Lack of access to services and financial constraints force people to seek treatment without medical advice. Given the poor success rate of the RSBY, the government should not have gone ahead with the NHPS. Despite the RSBY’s coverage of Rs.30,000, its utilisation was poor. Only 12 per cent of urban and 13 per cent of the rural populace in the unorganised sector were brought under the RSBY. Eighty-six per cent of rural and 82 per cent of urban population were not covered under any scheme of health expenditure support. The expenditure for hospitalised treatment was reimbursed partially or fully in only 6 per cent of the cases in urban areas: the highest was 12 per cent in Maharashtra.

No reduction in expenditure

In a paper titled “Impact of Publicly Funded Health Insurance Schemes on health care utilisation and financial risk protection in India: A systematic review” (PLOS; February 2, 2017, by Shankar Prinja, Anup Karan and others), the authors conclude that there was no reduction in out-of-pocket expenses among the enrolled households after the implementation of the health insurance scheme. Although utilisation of services had gone up, there was no substantial evidence of reduction in out-of-pocket expenditures or improvement in financial risk protection. “The benefits of these demand-side financing mechanisms will not be reaped unless the basic health care infrastructure for delivery of primary health services is strong,” the paper says, citing the examples of the U.K., Thailand and Mexico. The primary health care infrastructure can serve as “gate-keeping for specialist services”, it says.

The increase in utilisation was concentrated in private sector hospitals. “These two findings imply that it is not only likely to impose fiscal constraints on the government for sustainability of the schemes but is also expected to divert large amounts of tax-based public money towards the private sector.” The authors pose an interesting conundrum and point to the dangers of the “siphoning off of the public sector demand to private sector for the provisioning of these services”, especially where the government itself has been found to be strengthening supply-side resources through flagship health programmes and providing more public sector facilities. The rationale for funding hospitalisation costs through public health insurance may need to be revisited as 70 per cent of overall health expenditure is on account of outpatient care, which is not covered. Even so, poor utilisation of insurance schemes could well be due to the concentration of private empanelled hospitals in urban areas. The benefits are cornered, by and large, by the richer quintiles of the urban population, which are more aware of the schemes. “No such demand-side health financing scheme can succeed in providing financial risk protection in the absence of a strong primary health infrastructure,” the paper says, adding that as rural and disadvantaged areas “have not seen the growth of the private sector, there is significant merit in the role of investing to strengthen the public sector infrastructure”. There is also a dearth of robust evidence on the impact of these schemes on the health of the population, the paper says.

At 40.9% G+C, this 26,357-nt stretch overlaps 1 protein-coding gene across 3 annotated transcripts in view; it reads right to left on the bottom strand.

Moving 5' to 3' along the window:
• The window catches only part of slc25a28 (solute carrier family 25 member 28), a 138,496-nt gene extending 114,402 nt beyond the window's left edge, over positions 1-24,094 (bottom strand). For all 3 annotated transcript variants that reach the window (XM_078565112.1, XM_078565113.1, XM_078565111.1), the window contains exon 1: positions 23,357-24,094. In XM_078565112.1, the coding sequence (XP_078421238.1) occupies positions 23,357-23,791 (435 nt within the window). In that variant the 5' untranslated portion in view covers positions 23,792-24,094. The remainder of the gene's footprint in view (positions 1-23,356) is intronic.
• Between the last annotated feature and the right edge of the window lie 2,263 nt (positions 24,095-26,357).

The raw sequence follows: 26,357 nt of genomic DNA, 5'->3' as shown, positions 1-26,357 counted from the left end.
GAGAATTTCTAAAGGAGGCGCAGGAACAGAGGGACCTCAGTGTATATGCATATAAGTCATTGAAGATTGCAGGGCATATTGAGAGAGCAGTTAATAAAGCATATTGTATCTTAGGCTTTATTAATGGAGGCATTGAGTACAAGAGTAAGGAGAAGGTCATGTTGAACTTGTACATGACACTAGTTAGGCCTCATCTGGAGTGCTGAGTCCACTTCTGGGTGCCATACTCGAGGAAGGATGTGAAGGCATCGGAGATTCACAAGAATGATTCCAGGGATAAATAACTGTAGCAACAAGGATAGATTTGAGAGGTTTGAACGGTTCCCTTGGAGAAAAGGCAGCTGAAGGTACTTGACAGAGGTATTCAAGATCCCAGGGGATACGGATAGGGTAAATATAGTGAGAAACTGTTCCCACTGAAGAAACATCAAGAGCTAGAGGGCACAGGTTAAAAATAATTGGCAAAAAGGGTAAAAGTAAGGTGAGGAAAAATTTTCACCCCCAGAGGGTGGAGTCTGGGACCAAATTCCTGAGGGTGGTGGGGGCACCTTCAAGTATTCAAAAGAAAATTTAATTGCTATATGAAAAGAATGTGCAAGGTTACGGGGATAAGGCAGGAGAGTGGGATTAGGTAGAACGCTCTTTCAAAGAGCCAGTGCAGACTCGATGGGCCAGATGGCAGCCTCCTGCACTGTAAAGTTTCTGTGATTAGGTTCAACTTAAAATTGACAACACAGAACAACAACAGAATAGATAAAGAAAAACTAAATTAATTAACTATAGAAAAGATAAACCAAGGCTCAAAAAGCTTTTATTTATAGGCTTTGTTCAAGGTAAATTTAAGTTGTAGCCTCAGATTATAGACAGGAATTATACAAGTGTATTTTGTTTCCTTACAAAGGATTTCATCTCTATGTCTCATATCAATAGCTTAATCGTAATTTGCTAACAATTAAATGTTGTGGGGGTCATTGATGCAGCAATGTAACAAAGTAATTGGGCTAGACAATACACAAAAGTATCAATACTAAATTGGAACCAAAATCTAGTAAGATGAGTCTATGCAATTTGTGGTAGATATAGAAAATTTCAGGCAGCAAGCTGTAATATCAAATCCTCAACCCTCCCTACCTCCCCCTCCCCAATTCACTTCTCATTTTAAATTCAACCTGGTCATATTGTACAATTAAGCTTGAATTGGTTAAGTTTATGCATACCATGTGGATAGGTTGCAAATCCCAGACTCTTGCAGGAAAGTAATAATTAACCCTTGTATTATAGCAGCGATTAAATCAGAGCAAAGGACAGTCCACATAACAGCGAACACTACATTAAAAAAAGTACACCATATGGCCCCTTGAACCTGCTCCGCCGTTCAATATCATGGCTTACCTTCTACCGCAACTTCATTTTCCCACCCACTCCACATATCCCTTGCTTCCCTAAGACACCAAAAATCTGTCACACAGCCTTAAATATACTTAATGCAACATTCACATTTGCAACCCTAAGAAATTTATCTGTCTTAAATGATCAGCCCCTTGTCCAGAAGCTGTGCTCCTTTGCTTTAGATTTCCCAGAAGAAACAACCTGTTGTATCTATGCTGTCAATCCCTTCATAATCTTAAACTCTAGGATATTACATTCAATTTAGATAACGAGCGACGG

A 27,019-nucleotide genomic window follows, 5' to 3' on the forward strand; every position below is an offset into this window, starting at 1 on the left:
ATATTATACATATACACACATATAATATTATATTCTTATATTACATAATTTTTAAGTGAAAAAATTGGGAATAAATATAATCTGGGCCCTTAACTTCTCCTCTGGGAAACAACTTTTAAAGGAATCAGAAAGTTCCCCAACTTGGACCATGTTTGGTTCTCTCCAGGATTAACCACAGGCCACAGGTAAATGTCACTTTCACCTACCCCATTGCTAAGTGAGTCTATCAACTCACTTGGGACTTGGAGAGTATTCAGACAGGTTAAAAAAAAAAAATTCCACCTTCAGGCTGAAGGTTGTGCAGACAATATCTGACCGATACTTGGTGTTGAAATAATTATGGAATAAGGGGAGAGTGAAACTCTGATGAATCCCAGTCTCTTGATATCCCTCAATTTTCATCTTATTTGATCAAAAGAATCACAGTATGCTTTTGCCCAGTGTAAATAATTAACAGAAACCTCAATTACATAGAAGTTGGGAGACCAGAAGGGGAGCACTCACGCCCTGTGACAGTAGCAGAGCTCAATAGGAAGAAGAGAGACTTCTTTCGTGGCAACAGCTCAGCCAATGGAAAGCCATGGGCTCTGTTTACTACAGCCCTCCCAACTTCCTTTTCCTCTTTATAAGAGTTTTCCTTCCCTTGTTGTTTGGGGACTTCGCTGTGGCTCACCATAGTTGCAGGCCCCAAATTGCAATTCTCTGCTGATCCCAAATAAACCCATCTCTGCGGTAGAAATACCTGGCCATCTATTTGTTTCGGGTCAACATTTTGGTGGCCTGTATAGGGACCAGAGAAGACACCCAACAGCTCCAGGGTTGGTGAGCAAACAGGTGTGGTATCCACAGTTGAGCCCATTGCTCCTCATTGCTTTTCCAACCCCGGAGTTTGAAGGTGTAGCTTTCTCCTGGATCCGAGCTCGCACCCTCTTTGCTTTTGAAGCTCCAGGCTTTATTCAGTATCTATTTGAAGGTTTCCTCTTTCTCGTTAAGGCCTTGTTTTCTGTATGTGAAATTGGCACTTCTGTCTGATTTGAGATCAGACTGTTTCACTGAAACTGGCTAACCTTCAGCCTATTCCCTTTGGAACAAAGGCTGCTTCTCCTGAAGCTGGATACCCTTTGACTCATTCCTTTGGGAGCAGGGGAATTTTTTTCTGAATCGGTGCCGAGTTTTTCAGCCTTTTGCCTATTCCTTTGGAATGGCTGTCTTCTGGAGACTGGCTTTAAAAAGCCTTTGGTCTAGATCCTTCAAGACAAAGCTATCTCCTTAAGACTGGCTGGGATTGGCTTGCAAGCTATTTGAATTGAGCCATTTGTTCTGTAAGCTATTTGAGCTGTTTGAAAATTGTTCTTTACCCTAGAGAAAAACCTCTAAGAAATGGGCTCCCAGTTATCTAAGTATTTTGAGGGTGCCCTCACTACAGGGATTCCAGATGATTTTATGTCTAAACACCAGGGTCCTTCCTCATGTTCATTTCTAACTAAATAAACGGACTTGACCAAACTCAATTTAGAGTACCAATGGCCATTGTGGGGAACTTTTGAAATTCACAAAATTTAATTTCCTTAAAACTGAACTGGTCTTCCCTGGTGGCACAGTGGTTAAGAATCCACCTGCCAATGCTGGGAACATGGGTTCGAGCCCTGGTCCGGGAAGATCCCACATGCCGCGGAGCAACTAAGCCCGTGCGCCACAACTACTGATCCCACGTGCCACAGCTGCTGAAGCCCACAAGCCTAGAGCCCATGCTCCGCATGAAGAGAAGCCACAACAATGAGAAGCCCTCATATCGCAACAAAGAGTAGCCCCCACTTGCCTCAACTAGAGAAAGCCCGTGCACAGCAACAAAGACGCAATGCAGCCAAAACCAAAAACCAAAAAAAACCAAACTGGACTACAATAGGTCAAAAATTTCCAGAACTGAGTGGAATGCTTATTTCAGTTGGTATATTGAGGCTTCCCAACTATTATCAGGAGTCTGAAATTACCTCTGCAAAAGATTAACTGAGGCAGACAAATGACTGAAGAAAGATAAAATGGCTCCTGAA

The paper evaluated studies that had assessed financial risk protection, the impact of the RSBY as implemented in some of the States. Broadly, the incidence of catastrophic health expenditure had gone up. Private facilities were preferred by both RSBY beneficiaries and State-level health insurance schemes. Findings from Gujarat, Uttar Pradesh and Haryana showed that private facilities were used under the RSBY. The rates of hospitalisation were directly proportional to the distance of home from the health facility. Those who lived 30 kilometres away had lower inpatient rates. One other important finding from the evaluation reports sourced by the authors of the paper is what they call the inequitable nature of the enrolment and utilisation. Insurance companies had an incentive to enrol fewer than the maximum number of 5,000 household members as the premium payment was linked to the number of households enrolled rather than members. Villages with a higher proportion of below-poverty-line population had poorer enrolment, the review found.

The insurance schemes need to be monitored and evaluated in view of the large private sector presence, which, the authors say, has an incentive to induce demand, and the intermediary purchaser or insurer will have “perverse incentive to reduce utilisation through cream skimming”. The study concludes that publicly financed health insurance schemes are not the panacea to achieve universal health coverage in India. There is enough evidence to show that increased spending on health care is needed. Publicly funded and poorly managed health insurance schemes are not the answer for a number of reasons: the most important one is that they do not reach the intended population.